It is the late ghazal maestro Jagjit Singh’s birth anniversary today and I have had the chance to interview him several times across my career. Once, it was at 4 am in the morning at a concert in Baroda where he interviewed me instead and asked me about the songs I liked from his albums. A worshipper of music and discipline, once, at his concert, he saw a man from the front row talking loudly. The king of ghazals stopped singing for a bit and asked the man to leave the premises immediately. The next moment, he was back enthralling his audience.
With a wealth of songs and ghazals over the years, filled with lyrics about unsaid human emotions, no wonder they were a hit among the youth and the older generation alike. Heavily felicitated Jagjit Singh was awarded the Padmabhushan in 2003 and Google honoured Jagjit Singh with a doodle on his 72nd birthday on 8 February 2013. Born into a family of eleven siblings, Jagjit Singh was born in Sriganganagar (Rajasthan). In class nine, he rendered his first public performance – a philosophical, melancholic haunting poem. With over 40 private albums to his credit and innumerable Bollywood films, he has been a favourite of generations of music lovers. In terms of Bollywood music, nothing can match the music of Saath Saath and Arth. His songs like Hontho Se Chhoo Lo Tum, Tum Ko Dekha and Meri Zindagi Kisi Aur Ki Mere Naam Ka Koi Aur Hai, are evergreen favourites. So are his independent musical albums be it Marasim, Someone Somewhere, Seher, Face to Face, Close to my heart, Silsilay, Mirage etc.
A still from Saath Saath’s Tum ko Dekha Toh Ye Khayaal Aaya
Jhuki Jhuki Nazar from Arth
The veteran Om Prakash had introduced him to famous music directors of the time, like Madan Mohan, Shankar-Jaikishen ,Jaidev and Manmohan Krishna, who ran a radio programme of ghazals. Jaikishen took his voice test at Famous Studio, liked his voice but told him he would have to live in Mumbai. At the peak of his career, Jagjit faced the worst setback of his life. In 1990, he lost their only son Vivek, who was only 18-year-old in a car accident. His wife Chitra Singh quit professional singing after that and even Jagjit took several years before he could come back to his first love, music.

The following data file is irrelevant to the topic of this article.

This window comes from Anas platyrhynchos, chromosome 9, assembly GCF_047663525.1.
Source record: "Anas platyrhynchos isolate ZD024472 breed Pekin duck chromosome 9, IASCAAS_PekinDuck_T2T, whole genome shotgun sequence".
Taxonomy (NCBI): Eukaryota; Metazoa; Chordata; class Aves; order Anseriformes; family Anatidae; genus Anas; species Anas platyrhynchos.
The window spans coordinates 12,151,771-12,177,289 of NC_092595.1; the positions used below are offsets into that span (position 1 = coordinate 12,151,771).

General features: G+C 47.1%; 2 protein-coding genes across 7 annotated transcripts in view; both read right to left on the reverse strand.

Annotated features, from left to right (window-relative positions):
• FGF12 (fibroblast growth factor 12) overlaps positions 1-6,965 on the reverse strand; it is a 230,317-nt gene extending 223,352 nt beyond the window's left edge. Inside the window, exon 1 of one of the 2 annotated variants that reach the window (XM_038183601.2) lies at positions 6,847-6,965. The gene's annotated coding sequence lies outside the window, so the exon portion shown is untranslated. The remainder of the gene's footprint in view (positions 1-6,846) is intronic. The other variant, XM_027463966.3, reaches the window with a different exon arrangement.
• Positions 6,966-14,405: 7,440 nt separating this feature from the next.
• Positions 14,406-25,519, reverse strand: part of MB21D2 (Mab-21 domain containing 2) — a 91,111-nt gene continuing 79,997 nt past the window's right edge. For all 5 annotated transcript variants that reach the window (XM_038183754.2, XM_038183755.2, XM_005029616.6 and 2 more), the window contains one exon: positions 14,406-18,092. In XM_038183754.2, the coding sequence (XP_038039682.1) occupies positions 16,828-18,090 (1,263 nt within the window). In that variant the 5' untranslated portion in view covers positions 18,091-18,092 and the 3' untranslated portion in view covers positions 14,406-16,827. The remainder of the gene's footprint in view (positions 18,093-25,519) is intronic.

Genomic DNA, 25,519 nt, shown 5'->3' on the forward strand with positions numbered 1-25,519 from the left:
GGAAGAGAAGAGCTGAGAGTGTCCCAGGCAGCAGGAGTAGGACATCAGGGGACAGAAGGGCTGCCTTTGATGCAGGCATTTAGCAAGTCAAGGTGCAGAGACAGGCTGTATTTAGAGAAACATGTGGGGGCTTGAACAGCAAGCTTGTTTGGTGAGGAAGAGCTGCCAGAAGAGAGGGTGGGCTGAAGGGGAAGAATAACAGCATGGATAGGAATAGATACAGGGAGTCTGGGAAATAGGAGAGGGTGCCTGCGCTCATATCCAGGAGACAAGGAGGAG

The soulful Koi Fariyaad
Known for his altruism, Jagjit Singh kept his charity quiet. Singer Kumar Sanu follows his example today. “While I was recording Kishore Kumar songs, I came across Jagjitji. He would record his ghazals at the same studio. I was totally unaware that he was in the studio. I was awe struck when I saw him. I touched his feet and he invited me home the next day and asked me to sing a peppy Kishore Kumar number. I sang ‘Mere Saamnewali Khidki’. He gave me a pen and paper and asked me to learn a new song. I learnt the song in five minutes and he then he drove me to Famous Studios in Tardeo. I sang the song in about 10-15 minutes and Jagjitji hugged me right after. He pulled out ₹1500 from his pocket and handed it to me. We took the song and then went to Peddar Road to meet Kalyanji-Anandji. The music directors heard my song and they loved it too. That’s how my career took off,” says Sanu.
Hoshwaalon ko Khabar Kya from Sarfarosh
A romantic in real life too, when Jagjit asked Chitra Singh to marry him, she didn’t say yes immediately as she was earlier married to Debo Prasad Dutta and they had a daughter too. In 1968, Chitra had parted ways with her husband and was living separately but when Chitra didn’t agree to marry Jagjit, he went to her first husband Debo Prasad and asked for Chitra’s hand in marriage. He said, “I want to marry your wife.” In 1990, Jagjit and Chitra’s son Vivek died in a car crash, leaving the couple devastated. Jagjit went silent for six months only to emerge stronger but his wife, Chitra, found herself unable to sing and became a near recluse after the tragedy. In fact, some of Singh’s finest works came after that tragedy as the pain seemed to have an enriching effect on his art. These included Sajda with Lata Mangeshkar, Someone Somewhere, Hope, Kahkashan with Ali Sardar Jaffri, Silsilay with Javed Akhtar, Marasim with Gulzar and Samvedna (featuring former prime minister Atal Behari Vajpayee’s poems).
Badi Nazuk Hai from Jogger’s park
The Government of India released a postal stamp in his honour to commemorate his immense contribution to the world of music. The day , the king of ghazals passed away he was he was supposed to perform at a concert at Shanmukhananda Hall, Matunga, in Mumbai but the programme was cancelled after he was taken ill. Perhaps the simplest and most evocative memoriam came from singer Usha Uthup who said, ” It was because of him that ordinary men could enjoy good Ghazal”.
Here is his most well known and timeless song Woh Kaagaz ki Kashti